Erase, reboot, destroy

I have been re-reading William Gibson's 'The Peripheral' and marvelling at the man's imagination. Not that the idea of a future where a mysterious server can connect people to a possible past time so that people from 60 years apart can interact using peripheral devices. No, it's more that Gibson can imagine a future where computers can do anything without slowing down or breaking.

I am having laptop issues. About the only satisfying interaction I've had with it this week is managing to click the button that started the seven level erasing of the hard drive before it goes to the repairers. that's not paranoia, just an expression of control that isn't there.

Now I'm wondering if the laptop hasn't become a metaphor.


It's all abuot the oud

My musical experiments with the oud have taken another step. Possibly a step forwards. After years of listening to and enjoying oud playing I decided to give it a go, starting with a beautiful, handmade traditional instrument but giving up because the practicalities were driving me mad. The curved back (its, not mine), the violin style tuning pegs and the tuning of eleven strings on an instrument that was never in tune when it came out of its case, put me off.

So, I got a modern oud. Mine is made by Godin and it has a flat back, guitar style tuners and a tendency to stay in tune from one day to the next. It’s not for purists, but I love it.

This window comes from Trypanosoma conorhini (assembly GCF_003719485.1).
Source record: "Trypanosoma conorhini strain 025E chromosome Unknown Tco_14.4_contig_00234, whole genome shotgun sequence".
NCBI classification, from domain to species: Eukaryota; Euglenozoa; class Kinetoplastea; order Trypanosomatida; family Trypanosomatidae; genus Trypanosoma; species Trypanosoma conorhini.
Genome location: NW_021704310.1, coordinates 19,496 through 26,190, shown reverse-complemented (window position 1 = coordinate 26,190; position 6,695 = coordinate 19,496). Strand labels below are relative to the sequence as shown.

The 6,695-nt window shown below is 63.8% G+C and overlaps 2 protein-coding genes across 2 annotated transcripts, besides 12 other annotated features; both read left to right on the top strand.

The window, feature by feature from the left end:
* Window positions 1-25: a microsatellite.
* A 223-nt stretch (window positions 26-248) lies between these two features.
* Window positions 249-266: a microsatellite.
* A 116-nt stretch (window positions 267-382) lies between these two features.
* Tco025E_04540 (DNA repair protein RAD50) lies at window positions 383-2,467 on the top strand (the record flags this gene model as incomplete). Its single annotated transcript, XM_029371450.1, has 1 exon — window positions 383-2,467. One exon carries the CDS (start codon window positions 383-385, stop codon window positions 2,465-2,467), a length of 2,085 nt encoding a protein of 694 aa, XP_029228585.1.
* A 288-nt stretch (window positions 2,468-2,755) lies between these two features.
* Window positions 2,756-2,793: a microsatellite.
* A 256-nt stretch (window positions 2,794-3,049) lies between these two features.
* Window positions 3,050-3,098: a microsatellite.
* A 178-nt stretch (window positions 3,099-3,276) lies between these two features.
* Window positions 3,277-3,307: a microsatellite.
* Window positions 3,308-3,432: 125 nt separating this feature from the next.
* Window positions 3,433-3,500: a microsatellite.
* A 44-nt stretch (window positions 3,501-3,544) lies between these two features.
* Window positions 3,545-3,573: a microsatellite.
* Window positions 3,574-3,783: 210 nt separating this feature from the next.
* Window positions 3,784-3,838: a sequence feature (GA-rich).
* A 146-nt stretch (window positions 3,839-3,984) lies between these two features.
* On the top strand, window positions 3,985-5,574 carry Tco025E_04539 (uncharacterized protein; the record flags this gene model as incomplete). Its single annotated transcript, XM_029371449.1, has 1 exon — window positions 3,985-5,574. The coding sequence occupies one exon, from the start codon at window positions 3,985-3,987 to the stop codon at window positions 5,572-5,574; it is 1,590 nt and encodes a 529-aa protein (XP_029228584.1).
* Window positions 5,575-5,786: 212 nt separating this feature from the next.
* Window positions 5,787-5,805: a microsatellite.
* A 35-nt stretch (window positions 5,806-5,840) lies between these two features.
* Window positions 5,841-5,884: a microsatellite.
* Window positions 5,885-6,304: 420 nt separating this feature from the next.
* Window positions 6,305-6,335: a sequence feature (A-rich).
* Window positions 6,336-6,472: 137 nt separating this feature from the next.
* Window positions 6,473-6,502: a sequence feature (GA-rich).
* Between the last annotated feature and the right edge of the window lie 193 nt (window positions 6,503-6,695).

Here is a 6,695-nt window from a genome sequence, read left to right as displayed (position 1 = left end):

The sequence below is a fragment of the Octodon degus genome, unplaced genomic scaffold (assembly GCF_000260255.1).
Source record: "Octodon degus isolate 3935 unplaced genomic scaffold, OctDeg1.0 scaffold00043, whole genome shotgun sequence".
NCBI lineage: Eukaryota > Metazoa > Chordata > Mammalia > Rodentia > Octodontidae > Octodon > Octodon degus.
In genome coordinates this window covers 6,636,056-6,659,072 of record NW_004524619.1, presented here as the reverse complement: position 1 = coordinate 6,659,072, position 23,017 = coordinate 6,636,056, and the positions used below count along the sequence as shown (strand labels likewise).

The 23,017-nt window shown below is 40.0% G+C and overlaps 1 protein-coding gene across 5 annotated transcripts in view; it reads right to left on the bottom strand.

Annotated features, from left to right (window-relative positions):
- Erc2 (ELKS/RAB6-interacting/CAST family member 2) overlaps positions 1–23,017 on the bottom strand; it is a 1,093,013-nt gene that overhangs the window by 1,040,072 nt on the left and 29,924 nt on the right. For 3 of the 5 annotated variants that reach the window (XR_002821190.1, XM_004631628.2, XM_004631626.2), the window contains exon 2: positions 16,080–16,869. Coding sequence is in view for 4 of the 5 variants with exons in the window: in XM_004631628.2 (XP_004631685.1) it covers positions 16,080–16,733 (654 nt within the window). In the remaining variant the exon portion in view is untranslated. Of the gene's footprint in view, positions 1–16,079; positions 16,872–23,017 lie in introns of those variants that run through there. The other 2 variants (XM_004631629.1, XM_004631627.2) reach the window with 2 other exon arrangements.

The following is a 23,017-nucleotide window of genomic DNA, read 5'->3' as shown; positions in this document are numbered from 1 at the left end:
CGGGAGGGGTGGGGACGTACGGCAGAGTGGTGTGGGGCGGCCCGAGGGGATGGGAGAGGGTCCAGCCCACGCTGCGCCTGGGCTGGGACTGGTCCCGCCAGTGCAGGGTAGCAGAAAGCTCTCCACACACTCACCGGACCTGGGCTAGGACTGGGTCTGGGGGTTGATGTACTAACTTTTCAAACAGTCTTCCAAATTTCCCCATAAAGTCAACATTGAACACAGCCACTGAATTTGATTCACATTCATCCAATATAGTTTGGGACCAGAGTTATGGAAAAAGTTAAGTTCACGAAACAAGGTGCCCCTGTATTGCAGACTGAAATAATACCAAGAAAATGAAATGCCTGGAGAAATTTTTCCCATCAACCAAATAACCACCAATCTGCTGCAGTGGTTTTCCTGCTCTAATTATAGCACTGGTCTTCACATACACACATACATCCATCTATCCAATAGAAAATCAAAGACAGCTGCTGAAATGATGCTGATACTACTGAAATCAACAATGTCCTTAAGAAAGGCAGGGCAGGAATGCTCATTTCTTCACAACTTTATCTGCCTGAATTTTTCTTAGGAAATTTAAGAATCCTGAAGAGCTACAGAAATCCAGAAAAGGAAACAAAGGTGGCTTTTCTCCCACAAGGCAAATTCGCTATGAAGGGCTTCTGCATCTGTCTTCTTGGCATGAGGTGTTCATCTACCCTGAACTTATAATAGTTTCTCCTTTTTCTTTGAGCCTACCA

The next issue was tuning. I had started with a Turkish classical tuning which didn’t quite hit the spot. Then I tried tuning it in fourths. This helped as I knew where all the notes were, but failed because it made the oud sound like a stupid, badly intonated guitar. I found the tuning that Anouar Brahem uses. I love his playing, but his tuning combined with my playing style didn’t work either. Then I spotted guitar maestro David Torn playing an oud and, through the wonders of Facebook, I wrote and asked what tuning he used. David took the time to explain and the moment I began to play I felt I’d arrived.

The penultimate part of the puzzle was playing technique. I’m still working on that but seem to have found a happy medium between traditional and not-even-slightly traditional.

Finally, I needed to play. I called up my guitarist friend Russ and we began to jam, coming up with some piece for acoustic guitar and oud in which we stayed out of each other’s frequencies as much as possible. We’re now on our seventh piece, each one being different in style and each one impossibly hard to classify easily. What began as Arabic Bluegrass seems to have settled into its own genre. What’s fascinating (maybe only to me) is the way that guitar and oud playing together sometimes touch on the territory of the lute, which is the instrument that came from the oud and led to the guitar.

What is satisfying is that my confidence is growing and I’m exploring an acoustic instrument that doesn’t primarily work in an accompanying role. The only problem is trying to find the time to squeeze this in with the fun I’m having as a bass player and the progress I’m trying to make on the touch guitar.